Browsing named entities in Rebellion Record: a Diary of American Events: Documents and Narratives, Volume 8. (ed. Frank Moore). You can also browse the collection for New Market (Maryland, United States) or search for New Market (Maryland, United States) in all documents.

Your search returned 2 results in 2 document sections:

ge still more, and there was no alternative but to turn up Elk River by way of Gilbertsboro, Elkton, etc., to the stone bridge at Fayetteville. There we crossed Elk, and proceeded to Winchester and Decherd. At Fayetteville I received orders from General Grant to come to Bridgeport with the Fifteenth army corps, and leave General Dodge's command at Pulaski and along the railroad from Columbia to Decatur. I instructed General Blair to follow with the Second and First divisions by way of New-Market, Larkinsville, and Bellefonte, while I conducted the other two divisions by Decherd, the Fourth division crossing the mountains to Stevenson, and the Third by University Place and Sweiden's Cave. In person I proceeded by Sweiden's Lane and Battle Creek, reaching Bridgeport at night of November thirteenth. I immediately telegraphed to the Commanding-General my arrival and the position of my several divisions, and was summoned to Chattanooga. I took the first boat during the night o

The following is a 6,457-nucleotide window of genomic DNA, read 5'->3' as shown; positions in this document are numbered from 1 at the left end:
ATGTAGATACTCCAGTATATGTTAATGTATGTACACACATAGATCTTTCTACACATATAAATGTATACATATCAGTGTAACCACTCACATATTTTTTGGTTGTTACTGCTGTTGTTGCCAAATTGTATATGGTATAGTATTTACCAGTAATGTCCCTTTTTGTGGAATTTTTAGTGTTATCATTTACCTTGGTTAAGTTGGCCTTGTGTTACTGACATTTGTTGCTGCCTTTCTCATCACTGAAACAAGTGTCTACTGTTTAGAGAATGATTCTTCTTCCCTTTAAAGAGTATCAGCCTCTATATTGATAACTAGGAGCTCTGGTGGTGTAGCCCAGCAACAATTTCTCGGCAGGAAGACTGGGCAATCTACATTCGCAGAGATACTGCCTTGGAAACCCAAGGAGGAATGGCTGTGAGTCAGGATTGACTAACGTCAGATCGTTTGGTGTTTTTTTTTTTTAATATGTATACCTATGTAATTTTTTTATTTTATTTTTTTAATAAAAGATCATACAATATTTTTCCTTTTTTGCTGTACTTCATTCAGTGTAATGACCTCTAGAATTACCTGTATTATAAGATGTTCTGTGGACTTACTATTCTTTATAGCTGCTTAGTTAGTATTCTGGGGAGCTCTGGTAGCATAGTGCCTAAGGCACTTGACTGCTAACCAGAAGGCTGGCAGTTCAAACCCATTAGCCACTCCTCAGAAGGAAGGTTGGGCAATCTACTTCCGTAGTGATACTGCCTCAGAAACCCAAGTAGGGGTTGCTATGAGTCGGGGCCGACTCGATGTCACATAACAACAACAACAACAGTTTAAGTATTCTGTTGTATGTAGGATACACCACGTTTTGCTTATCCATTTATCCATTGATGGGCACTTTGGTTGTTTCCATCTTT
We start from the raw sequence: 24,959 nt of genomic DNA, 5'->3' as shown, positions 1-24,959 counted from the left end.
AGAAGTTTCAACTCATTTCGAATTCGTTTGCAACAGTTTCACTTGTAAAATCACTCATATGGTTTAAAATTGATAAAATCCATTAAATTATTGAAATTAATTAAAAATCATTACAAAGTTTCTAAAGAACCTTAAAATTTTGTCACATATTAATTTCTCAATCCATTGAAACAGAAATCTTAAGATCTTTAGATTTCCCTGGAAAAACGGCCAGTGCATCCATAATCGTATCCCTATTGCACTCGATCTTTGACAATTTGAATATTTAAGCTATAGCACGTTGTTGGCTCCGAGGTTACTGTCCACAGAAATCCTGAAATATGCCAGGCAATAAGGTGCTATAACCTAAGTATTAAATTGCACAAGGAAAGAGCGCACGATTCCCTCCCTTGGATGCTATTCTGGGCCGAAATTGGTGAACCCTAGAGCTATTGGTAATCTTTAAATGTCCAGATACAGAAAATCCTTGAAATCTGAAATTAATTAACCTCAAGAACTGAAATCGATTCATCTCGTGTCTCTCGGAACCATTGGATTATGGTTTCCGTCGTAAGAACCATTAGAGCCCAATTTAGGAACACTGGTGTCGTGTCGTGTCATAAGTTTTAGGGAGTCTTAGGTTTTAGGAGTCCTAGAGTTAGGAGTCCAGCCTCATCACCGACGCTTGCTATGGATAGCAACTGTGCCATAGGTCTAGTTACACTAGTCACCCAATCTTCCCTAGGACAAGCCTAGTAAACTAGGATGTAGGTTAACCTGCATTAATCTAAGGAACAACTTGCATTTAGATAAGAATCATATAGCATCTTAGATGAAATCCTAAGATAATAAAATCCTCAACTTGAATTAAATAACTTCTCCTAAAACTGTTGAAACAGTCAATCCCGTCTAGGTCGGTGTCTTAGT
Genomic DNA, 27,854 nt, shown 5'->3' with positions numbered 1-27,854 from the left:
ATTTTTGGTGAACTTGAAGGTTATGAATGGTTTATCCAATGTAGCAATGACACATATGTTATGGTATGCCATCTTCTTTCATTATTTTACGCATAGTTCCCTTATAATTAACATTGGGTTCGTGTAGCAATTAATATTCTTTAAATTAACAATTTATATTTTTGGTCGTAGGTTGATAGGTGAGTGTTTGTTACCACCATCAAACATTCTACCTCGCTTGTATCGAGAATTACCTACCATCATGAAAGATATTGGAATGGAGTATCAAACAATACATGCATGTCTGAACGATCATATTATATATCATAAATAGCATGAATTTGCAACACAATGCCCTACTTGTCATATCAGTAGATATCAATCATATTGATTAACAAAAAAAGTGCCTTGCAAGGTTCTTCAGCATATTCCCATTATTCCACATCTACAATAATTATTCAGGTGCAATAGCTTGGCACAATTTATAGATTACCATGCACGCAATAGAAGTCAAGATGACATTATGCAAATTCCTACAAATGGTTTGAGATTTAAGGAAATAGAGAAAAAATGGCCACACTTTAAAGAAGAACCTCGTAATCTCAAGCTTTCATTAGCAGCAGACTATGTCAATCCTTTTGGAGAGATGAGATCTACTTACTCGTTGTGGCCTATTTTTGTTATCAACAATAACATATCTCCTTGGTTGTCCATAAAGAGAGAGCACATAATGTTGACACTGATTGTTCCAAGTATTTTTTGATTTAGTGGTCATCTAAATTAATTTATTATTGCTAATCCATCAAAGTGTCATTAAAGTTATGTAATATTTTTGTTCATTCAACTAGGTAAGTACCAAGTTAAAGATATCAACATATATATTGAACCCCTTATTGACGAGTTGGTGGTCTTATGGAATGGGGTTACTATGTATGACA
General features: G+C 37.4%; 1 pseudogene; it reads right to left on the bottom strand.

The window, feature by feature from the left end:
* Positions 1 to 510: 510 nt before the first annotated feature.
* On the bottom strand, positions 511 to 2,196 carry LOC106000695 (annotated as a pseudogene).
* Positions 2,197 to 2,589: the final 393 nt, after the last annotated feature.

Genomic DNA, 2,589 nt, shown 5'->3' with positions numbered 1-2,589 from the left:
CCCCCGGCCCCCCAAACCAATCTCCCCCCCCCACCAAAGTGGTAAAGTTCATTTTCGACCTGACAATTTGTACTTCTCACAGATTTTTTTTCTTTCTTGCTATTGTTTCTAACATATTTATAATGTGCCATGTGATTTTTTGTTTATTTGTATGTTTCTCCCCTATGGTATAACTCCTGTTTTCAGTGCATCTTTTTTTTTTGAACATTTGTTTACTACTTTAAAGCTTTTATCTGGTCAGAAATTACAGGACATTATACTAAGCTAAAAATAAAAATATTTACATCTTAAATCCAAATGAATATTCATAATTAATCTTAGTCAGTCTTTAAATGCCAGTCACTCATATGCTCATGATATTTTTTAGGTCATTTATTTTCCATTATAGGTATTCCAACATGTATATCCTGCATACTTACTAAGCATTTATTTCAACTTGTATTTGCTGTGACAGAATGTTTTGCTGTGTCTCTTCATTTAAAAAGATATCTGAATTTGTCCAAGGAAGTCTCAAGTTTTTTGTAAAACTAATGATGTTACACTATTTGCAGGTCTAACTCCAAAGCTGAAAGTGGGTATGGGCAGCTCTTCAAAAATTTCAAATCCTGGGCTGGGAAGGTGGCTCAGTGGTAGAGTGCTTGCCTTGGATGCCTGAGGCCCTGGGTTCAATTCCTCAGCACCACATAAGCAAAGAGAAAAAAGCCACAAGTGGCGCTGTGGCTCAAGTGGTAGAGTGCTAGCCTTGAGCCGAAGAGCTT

the precipice. The rider was leading him; he never looked over after him. The whole matter is summed up in a couple of sentences. Averill was penned up. McCausland, Echols, and Jackson at one gate; Lee and Imboden at the other. Some ass suggested he might escape by jumping down the well and coming out in Japan, that is, go to Buchanan. Early ordered them to leave a gate open and guard the well. He did not jump in. Meanwhile, the Yankee cavalry came up the valley through Edenburgh, New-Market, up to Harrisonburgh, within twenty-five miles of Staunton, their headquarters. This was bearing the lion in his den. Tubal took the field, at the head of company I, and a party of substituted men. farmers and plough-boys, called home guards. The Yankees got after him, and the Major-General Commanding lost his hat in the race. The last heard of him he was pursuing the enemy with part of his division — footmen after cavalry — with fine prospects of overtaking them somewhere in China, per